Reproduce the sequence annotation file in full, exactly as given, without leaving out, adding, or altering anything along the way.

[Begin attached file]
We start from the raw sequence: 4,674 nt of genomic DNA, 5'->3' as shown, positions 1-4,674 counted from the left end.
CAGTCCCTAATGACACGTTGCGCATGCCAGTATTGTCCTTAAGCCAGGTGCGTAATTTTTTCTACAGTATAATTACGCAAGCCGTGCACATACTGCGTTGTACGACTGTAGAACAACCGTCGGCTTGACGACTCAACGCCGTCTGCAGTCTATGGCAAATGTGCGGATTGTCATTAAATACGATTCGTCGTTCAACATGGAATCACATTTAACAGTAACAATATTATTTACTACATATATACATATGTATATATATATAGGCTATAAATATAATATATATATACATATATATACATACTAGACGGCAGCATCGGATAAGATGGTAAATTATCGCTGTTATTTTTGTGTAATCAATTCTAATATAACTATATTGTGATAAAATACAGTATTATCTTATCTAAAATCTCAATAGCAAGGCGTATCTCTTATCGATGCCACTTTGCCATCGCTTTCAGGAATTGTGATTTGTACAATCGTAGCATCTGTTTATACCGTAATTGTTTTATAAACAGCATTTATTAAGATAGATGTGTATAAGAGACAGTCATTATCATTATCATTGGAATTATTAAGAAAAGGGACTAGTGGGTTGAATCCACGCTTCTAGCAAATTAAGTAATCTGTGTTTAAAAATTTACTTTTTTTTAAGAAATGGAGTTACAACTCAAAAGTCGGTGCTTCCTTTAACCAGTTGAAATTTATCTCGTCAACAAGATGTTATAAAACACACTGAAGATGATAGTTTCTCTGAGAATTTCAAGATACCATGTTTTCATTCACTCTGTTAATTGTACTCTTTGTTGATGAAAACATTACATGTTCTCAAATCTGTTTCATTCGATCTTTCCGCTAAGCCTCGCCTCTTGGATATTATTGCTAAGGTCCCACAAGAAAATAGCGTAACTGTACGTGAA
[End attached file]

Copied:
We start from the raw sequence: 4,674 nt of genomic DNA, 5'->3' as shown, positions 1-4,674 counted from the left end.
CAGTCCCTAATGACACGTTGCGCATGCCAGTATTGTCCTTAAGCCAGGTGCGTAATTTTTTCTACAGTATAATTACGCAAGCCGTGCACATACTGCGTTGTACGACTGTAGAACAACCGTCGGCTTGACGACTCAACGCCGTCTGCAGTCTATGGCAAATGTGCGGATTGTCATTAAATACGATTCGTCGTTCAACATGGAATCACATTTAACAGTAACAATATTATTTACTACATATATACATATGTATATATATATAGGCTATAAATATAATATATATATACATATATATACATACTAGACGGCAGCATCGGATAAGATGGTAAATTATCGCTGTTATTTTTGTGTAATCAATTCTAATATAACTATATTGTGATAAAATACAGTATTATCTTATCTAAAATCTCAATAGCAAGGCGTATCTCTTATCGATGCCACTTTGCCATCGCTTTCAGGAATTGTGATTTGTACAATCGTAGCATCTGTTTATACCGTAATTGTTTTATAAACAGCATTTATTAAGATAGATGTGTATAAGAGACAGTCATTATCATTATCATTGGAATTATTAAGAAAAGGGACTAGTGGGTTGAATCCACGCTTCTAGCAAATTAAGTAATCTGTGTTTAAAAATTTACTTTTTTTTAAGAAATGGAGTTACAACTCAAAAGTCGGTGCTTCCTTTAACCAGTTGAAATTTATCTCGTCAACAAGATGTTATAAAACACACTGAAGATGATAGTTTCTCTGAGAATTTCAAGATACCATGTTTTCATTCACTCTGTTAATTGTACTCTTTGTTGATGAAAACATTACATGTTCTCAAATCTGTTTCATTCGATCTTTCCGCTAAGCCTCGCCTCTTGGATATTATTGCTAAGGTCCCACAAGAAAATAGCGTAACTGTACGTGAA